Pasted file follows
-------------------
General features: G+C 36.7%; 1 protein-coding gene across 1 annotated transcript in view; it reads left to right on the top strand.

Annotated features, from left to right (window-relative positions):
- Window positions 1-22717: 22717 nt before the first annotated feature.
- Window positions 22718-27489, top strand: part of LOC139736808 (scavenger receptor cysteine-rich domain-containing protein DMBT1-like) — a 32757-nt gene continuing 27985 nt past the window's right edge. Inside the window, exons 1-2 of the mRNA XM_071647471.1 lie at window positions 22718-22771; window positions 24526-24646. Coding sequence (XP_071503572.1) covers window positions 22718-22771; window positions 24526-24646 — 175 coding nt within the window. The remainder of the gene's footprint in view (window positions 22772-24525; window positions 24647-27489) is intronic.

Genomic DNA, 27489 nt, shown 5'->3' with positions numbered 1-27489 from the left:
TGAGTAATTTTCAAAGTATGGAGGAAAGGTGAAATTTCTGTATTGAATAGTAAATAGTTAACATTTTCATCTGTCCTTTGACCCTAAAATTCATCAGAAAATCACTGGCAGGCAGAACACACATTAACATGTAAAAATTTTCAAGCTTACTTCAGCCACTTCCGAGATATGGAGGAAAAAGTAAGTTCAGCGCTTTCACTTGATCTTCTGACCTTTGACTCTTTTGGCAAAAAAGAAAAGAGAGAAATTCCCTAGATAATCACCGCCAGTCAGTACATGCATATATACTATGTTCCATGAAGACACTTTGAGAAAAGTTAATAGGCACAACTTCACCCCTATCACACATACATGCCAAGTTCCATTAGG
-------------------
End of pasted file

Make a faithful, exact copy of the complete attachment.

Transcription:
General features: G+C 36.7%; 1 protein-coding gene across 1 annotated transcript in view; it reads left to right on the top strand.

Annotated features, from left to right (window-relative positions):
- Window positions 1-22717: 22717 nt before the first annotated feature.
- Window positions 22718-27489, top strand: part of LOC139736808 (scavenger receptor cysteine-rich domain-containing protein DMBT1-like) — a 32757-nt gene continuing 27985 nt past the window's right edge. Inside the window, exons 1-2 of the mRNA XM_071647471.1 lie at window positions 22718-22771; window positions 24526-24646. Coding sequence (XP_071503572.1) covers window positions 22718-22771; window positions 24526-24646 — 175 coding nt within the window. The remainder of the gene's footprint in view (window positions 22772-24525; window positions 24647-27489) is intronic.

Genomic DNA, 27489 nt, shown 5'->3' with positions numbered 1-27489 from the left:
TGAGTAATTTTCAAAGTATGGAGGAAAGGTGAAATTTCTGTATTGAATAGTAAATAGTTAACATTTTCATCTGTCCTTTGACCCTAAAATTCATCAGAAAATCACTGGCAGGCAGAACACACATTAACATGTAAAAATTTTCAAGCTTACTTCAGCCACTTCCGAGATATGGAGGAAAAAGTAAGTTCAGCGCTTTCACTTGATCTTCTGACCTTTGACTCTTTTGGCAAAAAAGAAAAGAGAGAAATTCCCTAGATAATCACCGCCAGTCAGTACATGCATATATACTATGTTCCATGAAGACACTTTGAGAAAAGTTAATAGGCACAACTTCACCCCTATCACACATACATGCCAAGTTCCATTAGG